They function to retain, support and stabilize the removable


partial denture.

SYNONYMS OF ATTACHMENTS Internal attachments Frictional attachments

Parallel attachments Slotted attachments Key and Key way attachments. Male attachments Patrix Flange Insert Key Fitting part

Female attachments Matrix Slot Crypt Keyway Receptacle

CLASSIFICATION OF ATTACHMENTS

Based on method of fabrication and the tolerance of fit


I. Precision attachment (prefabricated types)

II.

Semiprecision attachment (custom made / laboratory made types)

Prefabricated wax / plastic / nylon patterns

According to their relationship to the abutment teeth

Intracoronal (Internal attachment) Extracoronal (External attachment)

Based on stiffness of the resulting joint Rigid attachments Resilient attachments (Non rigid)

Based on geometric configuration and design of the attachment.

Key and Keyway Interlocks


Ball and socket Bar and clip / sleeve Hinge

Telescopic Push button Latch


Screw units

Classification used in literature :

M.C. Mensor (1973)


Classification according to shape, design and primary area of utilization of attachment. Coronal Intracoronal Extracoronal Radicular Telescope studs (pressure buttons) Bar attachment (Bar joints and Bar units) Accessory Auxillary Screw units Bar connectors Bolts Stabilizers Balances Interlocks

Gerardo Beccera and others (1987) Intradental attachments Frictional Magnetic

Extradental attachments Cantilever attachment Bar attachment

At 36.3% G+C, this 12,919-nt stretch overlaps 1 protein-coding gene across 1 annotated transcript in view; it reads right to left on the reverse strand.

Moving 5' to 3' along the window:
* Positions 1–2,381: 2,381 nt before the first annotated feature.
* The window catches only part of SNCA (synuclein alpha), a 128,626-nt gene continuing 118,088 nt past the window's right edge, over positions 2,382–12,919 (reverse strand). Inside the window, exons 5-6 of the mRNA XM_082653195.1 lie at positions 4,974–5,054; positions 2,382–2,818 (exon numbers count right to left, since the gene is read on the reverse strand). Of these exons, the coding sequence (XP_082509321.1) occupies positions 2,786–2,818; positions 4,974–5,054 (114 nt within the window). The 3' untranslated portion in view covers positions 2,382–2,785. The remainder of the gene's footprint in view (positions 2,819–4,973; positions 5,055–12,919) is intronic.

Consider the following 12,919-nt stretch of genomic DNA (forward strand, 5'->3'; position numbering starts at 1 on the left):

ADVANTAGES

Improved esthetics and elevated psychological acceptance

Mechanical advantage - Direct the forces along the long axis of the teeth / more apically - Force application closer to the fulcrum of the tooth

Reduces Non axial loading

Decreases Torquing forces Rotational movement of the abutment

In Distal extension base cases Broken stress philosophy

Reduced stress to the abutment Stress free rotational/vertical movements Cross arch load transfer and prosthesis stabilization
Compared to conventional clasp retained partial denture
Less liable to fracture than clasp Less bulky and more esthetics Better retention and stability Less food stagnation

DISADVANTAGES
Complexity of design, procedures for fabrication & clinical treatment

Minimum occlusogingival abutment height (4-6mm)


To incorporate attachment without overcontouring Enough length of parallel contact

Anatomy of the tooth Limited faciolingual tooth width (incisor and canine areas) Expensive
Complexity of laboratory and clinical procedure